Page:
Orange Community Director addresses housing rumors
ORANGE — In response to an article that appeared in Wednesday’s edition of the Recorder that was said to contain a number of factual errors, community development director Kevin Kennedy went off script before the selectboard Wednesday night to address the rumors the article had stirred up, specifically that specifically, the statement made that the proposed housing project at the former New Home Sewing Company’s factories on West River Street will be low-income housing.”
The article stated that the project “will come in the form of a $44 million, 63-apartment housing project for lower-income residents slated for downtown.” Kennedy told the selectboard that the developer, Chris Starr, of Starr Development Partners, used low-to-moderate income tax credits to close the $1.5 million gap in funding they had to get the project started, therefore all of the units are technically low-to-moderate income units, however that is only based on what constitutes low-to-moderate housing in Boston, which is significantly more. “It doesn’t mean you will see Section 8, it doesn’t mean poor people are moving in,” he said.
When they created the plan, Kennedy said, the state requested quotes of what the estimated rental cost of each unit would be; $795 for a one bedroom apartment, $995 for a two bedroom apartment, and $1,265 for a three bedroom apartment. “Those rents are actually high for this area,” said Kennedy. “You could definitely get a two bedroom for less than $1,000.”
“I feel as though those rents are going to bring people in who are of a higher income than you typically see. Also, to qualify to rent in this unit you can make no more than $52,691 as a three-member family, or $62,727 as a four-member family. I think if you are making 52 or 62 thousand dollars in Orange you are doing pretty good, especially within downtown Orange,” Kennedy said. He added that he believes the type of people who will be attracted to these apartments will be recent college graduates or young families that haven’t started having kids yet.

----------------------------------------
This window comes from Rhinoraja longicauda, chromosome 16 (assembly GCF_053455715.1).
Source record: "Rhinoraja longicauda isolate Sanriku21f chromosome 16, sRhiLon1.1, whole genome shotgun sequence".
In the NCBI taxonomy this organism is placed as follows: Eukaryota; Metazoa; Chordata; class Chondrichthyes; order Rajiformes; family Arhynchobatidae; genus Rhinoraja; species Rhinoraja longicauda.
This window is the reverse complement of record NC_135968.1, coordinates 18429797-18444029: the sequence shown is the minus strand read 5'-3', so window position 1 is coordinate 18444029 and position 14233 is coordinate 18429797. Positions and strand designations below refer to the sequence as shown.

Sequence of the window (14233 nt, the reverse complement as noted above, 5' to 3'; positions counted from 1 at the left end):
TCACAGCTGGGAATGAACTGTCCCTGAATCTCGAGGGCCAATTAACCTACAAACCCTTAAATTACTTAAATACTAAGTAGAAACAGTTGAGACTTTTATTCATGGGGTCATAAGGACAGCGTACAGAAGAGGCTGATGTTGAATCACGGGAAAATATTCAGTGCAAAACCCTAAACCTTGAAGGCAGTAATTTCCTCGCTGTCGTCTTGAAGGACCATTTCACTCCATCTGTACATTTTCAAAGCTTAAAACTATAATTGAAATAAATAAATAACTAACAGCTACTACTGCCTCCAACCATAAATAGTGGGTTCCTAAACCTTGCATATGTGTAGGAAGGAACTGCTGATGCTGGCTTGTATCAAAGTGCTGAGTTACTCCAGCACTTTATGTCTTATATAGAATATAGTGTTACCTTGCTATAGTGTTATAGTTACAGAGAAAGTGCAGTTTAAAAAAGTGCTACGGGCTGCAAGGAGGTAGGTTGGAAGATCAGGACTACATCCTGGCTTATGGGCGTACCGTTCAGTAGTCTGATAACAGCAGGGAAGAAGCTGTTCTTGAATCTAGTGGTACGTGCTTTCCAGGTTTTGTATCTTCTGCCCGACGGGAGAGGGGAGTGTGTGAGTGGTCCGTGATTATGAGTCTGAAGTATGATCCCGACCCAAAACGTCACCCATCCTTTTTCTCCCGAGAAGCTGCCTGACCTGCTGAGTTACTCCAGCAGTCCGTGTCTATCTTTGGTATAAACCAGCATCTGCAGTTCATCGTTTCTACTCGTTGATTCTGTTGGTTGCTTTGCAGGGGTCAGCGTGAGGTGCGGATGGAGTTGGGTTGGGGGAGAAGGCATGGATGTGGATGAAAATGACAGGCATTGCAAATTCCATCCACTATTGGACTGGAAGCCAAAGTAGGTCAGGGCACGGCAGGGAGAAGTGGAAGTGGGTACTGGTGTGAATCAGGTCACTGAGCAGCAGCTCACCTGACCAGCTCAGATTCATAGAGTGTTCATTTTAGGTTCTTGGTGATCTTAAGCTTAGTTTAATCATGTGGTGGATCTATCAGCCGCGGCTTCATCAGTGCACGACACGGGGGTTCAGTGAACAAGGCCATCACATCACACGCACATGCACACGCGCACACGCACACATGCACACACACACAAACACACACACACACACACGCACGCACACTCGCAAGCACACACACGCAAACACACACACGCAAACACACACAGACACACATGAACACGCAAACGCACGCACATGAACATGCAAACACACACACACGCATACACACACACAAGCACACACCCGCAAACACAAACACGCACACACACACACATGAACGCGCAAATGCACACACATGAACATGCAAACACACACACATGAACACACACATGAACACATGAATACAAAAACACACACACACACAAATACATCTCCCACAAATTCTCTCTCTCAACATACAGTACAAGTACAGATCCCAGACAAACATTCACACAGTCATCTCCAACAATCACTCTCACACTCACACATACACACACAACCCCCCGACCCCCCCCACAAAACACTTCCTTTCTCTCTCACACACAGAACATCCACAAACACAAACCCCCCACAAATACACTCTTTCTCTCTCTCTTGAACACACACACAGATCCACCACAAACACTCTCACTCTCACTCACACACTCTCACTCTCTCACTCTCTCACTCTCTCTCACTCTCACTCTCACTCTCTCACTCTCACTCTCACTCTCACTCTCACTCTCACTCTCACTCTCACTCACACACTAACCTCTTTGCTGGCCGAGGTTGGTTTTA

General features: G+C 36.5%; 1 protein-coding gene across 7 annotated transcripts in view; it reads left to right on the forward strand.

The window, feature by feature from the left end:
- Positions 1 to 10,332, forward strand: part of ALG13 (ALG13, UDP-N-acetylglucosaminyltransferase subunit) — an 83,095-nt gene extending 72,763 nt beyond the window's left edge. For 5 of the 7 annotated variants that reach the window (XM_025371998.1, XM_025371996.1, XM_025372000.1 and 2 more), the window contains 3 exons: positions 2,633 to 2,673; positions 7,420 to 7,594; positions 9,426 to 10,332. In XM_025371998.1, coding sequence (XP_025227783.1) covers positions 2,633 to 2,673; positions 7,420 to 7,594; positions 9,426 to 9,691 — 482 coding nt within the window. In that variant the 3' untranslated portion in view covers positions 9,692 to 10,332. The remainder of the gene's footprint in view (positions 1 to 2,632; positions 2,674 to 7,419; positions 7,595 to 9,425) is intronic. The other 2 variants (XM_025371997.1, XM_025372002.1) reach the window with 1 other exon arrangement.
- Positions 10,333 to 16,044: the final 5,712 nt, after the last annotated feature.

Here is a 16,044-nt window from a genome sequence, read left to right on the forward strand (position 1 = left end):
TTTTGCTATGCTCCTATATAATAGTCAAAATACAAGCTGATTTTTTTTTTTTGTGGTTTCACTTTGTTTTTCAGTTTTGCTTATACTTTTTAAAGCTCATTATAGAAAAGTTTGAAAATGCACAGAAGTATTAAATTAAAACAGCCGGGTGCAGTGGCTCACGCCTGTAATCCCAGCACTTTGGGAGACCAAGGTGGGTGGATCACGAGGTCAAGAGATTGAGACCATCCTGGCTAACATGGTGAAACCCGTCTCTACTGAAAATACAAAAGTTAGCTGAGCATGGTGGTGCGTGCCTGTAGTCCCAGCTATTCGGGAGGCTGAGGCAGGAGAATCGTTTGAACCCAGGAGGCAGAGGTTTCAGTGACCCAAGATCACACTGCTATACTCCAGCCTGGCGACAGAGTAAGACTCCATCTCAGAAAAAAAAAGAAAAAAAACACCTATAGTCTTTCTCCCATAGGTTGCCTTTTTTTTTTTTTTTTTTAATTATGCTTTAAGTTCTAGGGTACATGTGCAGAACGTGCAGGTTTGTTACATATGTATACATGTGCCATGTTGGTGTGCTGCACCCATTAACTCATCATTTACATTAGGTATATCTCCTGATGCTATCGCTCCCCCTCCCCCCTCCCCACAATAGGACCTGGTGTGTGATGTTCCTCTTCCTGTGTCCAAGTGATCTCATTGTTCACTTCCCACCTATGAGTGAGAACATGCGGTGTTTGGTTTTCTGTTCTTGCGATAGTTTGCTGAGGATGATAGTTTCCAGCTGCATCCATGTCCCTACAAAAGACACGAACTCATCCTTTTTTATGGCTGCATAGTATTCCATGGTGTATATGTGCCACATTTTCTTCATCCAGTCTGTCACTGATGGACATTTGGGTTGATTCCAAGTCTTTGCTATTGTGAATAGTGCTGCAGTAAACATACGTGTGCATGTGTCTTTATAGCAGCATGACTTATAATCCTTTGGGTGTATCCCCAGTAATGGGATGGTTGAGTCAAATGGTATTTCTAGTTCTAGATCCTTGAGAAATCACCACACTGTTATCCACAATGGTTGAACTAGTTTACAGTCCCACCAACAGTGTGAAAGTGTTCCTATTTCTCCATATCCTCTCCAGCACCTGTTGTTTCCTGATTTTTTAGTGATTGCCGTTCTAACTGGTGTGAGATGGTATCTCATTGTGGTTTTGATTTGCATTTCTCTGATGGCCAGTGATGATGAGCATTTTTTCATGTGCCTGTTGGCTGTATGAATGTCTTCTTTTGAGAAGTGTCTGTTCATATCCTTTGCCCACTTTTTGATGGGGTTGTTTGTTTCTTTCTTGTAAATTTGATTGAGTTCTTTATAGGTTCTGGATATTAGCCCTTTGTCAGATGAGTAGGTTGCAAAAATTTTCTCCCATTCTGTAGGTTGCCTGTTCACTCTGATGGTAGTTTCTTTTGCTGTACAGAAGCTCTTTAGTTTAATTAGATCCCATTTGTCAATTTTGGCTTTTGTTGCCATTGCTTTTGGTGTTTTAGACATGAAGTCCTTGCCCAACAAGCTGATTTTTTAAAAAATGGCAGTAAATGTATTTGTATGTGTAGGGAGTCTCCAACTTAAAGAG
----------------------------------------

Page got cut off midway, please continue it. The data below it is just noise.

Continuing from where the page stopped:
“I understand the fear people have when they first hear ‘low-income,’ but believe me, with the quality and the amount of rent and the allowed income in these units we are going to see a higher quality of residents within our downtown,” Kennedy said.
Selectman Richard Sheridan noted that if someone currently living in Section 8 housing wanted to move into one of the new units they would still be able to do so as the law states that Section 8 can’t even come up in the discussion, it just means those living with a Section 8 housing subsidy would have to come up with a larger portion of their own contribution to cover the rent. “I don’t want it out there that we are in this situation because of poor people and that we don’t want poor people here,” he said. “We wouldn’t get the grants that we do, like we do for community development, without the poor people here...I don’t have a problem with the building being subsidized or not, the assessment on the building will be the same.”
Selectman Walter Herk asked specifically if Kennedy knew whether or not any part of the new housing units would be tax exempt. Kennedy replied that the facility will be fully valued and no part of it will be tax exempt. He added that, of the 63 units proposed, 16 will be three-bedroom apartments and 30 will be two-bedroom apartments.
Selectboard chair Kathy Reinig noted that the town shouldn’t be concerned with having poor people or non poor people living in the units as what makes a community flourish is having a healthy mix of all kinds of people and cultures.
Herk asked if the new units will become a burden on the school system. Reinig replied that, while the population of Orange has actually increased, it has also aged and so school enrollment has decreased. This is very much the reason why the town has not sought to replace the close Butterfield School, she said.
As per the Recorder’s article reporting that the project is set to begin construction this fall, Kennedy said he has received nothing about a schedule and no permits have been pulled yet.
Kennedy also added that, as the rehabilitated buildings will have to be Americans with Disabilities Act compliant, the apartments might also be a viable option for the 55+ and older community.